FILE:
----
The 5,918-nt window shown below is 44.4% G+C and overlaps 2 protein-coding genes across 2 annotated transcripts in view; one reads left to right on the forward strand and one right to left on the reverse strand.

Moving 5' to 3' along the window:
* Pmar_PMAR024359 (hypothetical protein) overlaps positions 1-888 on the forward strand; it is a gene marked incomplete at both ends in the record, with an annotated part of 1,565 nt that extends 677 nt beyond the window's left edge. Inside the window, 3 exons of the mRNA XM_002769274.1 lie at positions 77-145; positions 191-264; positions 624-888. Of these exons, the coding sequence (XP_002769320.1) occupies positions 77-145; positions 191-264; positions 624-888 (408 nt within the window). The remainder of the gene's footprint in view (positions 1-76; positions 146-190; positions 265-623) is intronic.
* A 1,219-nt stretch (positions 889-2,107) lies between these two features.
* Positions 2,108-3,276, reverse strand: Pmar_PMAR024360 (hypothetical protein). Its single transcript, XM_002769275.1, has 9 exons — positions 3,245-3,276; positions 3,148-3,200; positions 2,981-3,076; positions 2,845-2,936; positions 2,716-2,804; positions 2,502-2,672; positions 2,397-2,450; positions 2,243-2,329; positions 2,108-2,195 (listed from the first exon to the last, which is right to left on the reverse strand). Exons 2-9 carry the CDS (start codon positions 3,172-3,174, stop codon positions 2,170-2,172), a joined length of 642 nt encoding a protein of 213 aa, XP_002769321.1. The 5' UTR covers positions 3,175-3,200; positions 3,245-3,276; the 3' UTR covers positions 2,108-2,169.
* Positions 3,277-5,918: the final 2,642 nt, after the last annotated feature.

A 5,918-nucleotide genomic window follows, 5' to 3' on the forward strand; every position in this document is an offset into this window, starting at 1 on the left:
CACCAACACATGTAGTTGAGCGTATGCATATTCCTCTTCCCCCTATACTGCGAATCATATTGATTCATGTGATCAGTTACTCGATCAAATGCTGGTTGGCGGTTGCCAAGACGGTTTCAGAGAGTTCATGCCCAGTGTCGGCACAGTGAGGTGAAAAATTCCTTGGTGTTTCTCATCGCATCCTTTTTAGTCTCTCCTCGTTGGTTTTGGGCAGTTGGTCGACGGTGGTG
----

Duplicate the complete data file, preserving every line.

The 5,918-nt window shown below is 44.4% G+C and overlaps 2 protein-coding genes across 2 annotated transcripts in view; one reads left to right on the forward strand and one right to left on the reverse strand.

Moving 5' to 3' along the window:
* Pmar_PMAR024359 (hypothetical protein) overlaps positions 1-888 on the forward strand; it is a gene marked incomplete at both ends in the record, with an annotated part of 1,565 nt that extends 677 nt beyond the window's left edge. Inside the window, 3 exons of the mRNA XM_002769274.1 lie at positions 77-145; positions 191-264; positions 624-888. Of these exons, the coding sequence (XP_002769320.1) occupies positions 77-145; positions 191-264; positions 624-888 (408 nt within the window). The remainder of the gene's footprint in view (positions 1-76; positions 146-190; positions 265-623) is intronic.
* A 1,219-nt stretch (positions 889-2,107) lies between these two features.
* Positions 2,108-3,276, reverse strand: Pmar_PMAR024360 (hypothetical protein). Its single transcript, XM_002769275.1, has 9 exons — positions 3,245-3,276; positions 3,148-3,200; positions 2,981-3,076; positions 2,845-2,936; positions 2,716-2,804; positions 2,502-2,672; positions 2,397-2,450; positions 2,243-2,329; positions 2,108-2,195 (listed from the first exon to the last, which is right to left on the reverse strand). Exons 2-9 carry the CDS (start codon positions 3,172-3,174, stop codon positions 2,170-2,172), a joined length of 642 nt encoding a protein of 213 aa, XP_002769321.1. The 5' UTR covers positions 3,175-3,200; positions 3,245-3,276; the 3' UTR covers positions 2,108-2,169.
* Positions 3,277-5,918: the final 2,642 nt, after the last annotated feature.

A 5,918-nucleotide genomic window follows, 5' to 3' on the forward strand; every position in this document is an offset into this window, starting at 1 on the left:
CACCAACACATGTAGTTGAGCGTATGCATATTCCTCTTCCCCCTATACTGCGAATCATATTGATTCATGTGATCAGTTACTCGATCAAATGCTGGTTGGCGGTTGCCAAGACGGTTTCAGAGAGTTCATGCCCAGTGTCGGCACAGTGAGGTGAAAAATTCCTTGGTGTTTCTCATCGCATCCTTTTTAGTCTCTCCTCGTTGGTTTTGGGCAGTTGGTCGACGGTGGTG